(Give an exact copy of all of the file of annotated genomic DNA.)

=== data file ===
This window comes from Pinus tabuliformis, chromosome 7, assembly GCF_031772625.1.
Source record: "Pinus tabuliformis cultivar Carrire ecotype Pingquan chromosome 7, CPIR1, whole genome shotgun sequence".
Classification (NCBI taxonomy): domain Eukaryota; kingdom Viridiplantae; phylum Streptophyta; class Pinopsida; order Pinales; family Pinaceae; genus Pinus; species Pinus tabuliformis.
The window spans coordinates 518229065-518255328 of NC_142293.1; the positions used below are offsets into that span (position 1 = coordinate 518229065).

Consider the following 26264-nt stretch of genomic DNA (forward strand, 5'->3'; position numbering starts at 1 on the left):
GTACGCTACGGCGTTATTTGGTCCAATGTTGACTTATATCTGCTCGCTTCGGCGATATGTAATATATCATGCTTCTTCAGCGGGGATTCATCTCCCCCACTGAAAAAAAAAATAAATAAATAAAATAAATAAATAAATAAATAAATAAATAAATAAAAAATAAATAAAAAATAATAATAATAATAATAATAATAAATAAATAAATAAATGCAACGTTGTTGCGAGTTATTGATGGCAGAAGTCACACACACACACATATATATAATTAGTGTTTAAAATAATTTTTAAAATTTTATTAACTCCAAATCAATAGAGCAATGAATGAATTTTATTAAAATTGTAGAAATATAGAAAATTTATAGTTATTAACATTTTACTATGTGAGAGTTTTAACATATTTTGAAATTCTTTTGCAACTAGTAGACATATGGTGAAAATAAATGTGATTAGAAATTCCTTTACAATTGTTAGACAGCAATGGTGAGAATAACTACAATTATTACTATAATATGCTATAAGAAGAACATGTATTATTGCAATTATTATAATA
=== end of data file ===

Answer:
This window comes from Pinus tabuliformis, chromosome 7, assembly GCF_031772625.1.
Source record: "Pinus tabuliformis cultivar Carrire ecotype Pingquan chromosome 7, CPIR1, whole genome shotgun sequence".
Classification (NCBI taxonomy): domain Eukaryota; kingdom Viridiplantae; phylum Streptophyta; class Pinopsida; order Pinales; family Pinaceae; genus Pinus; species Pinus tabuliformis.
The window spans coordinates 518229065-518255328 of NC_142293.1; the positions used below are offsets into that span (position 1 = coordinate 518229065).

Consider the following 26264-nt stretch of genomic DNA (forward strand, 5'->3'; position numbering starts at 1 on the left):
GTACGCTACGGCGTTATTTGGTCCAATGTTGACTTATATCTGCTCGCTTCGGCGATATGTAATATATCATGCTTCTTCAGCGGGGATTCATCTCCCCCACTGAAAAAAAAAATAAATAAATAAAATAAATAAATAAATAAATAAATAAATAAATAAAAAATAAATAAAAAATAATAATAATAATAATAATAATAAATAAATAAATAAATGCAACGTTGTTGCGAGTTATTGATGGCAGAAGTCACACACACACACATATATATAATTAGTGTTTAAAATAATTTTTAAAATTTTATTAACTCCAAATCAATAGAGCAATGAATGAATTTTATTAAAATTGTAGAAATATAGAAAATTTATAGTTATTAACATTTTACTATGTGAGAGTTTTAACATATTTTGAAATTCTTTTGCAACTAGTAGACATATGGTGAAAATAAATGTGATTAGAAATTCCTTTACAATTGTTAGACAGCAATGGTGAGAATAACTACAATTATTACTATAATATGCTATAAGAAGAACATGTATTATTGCAATTATTATAATA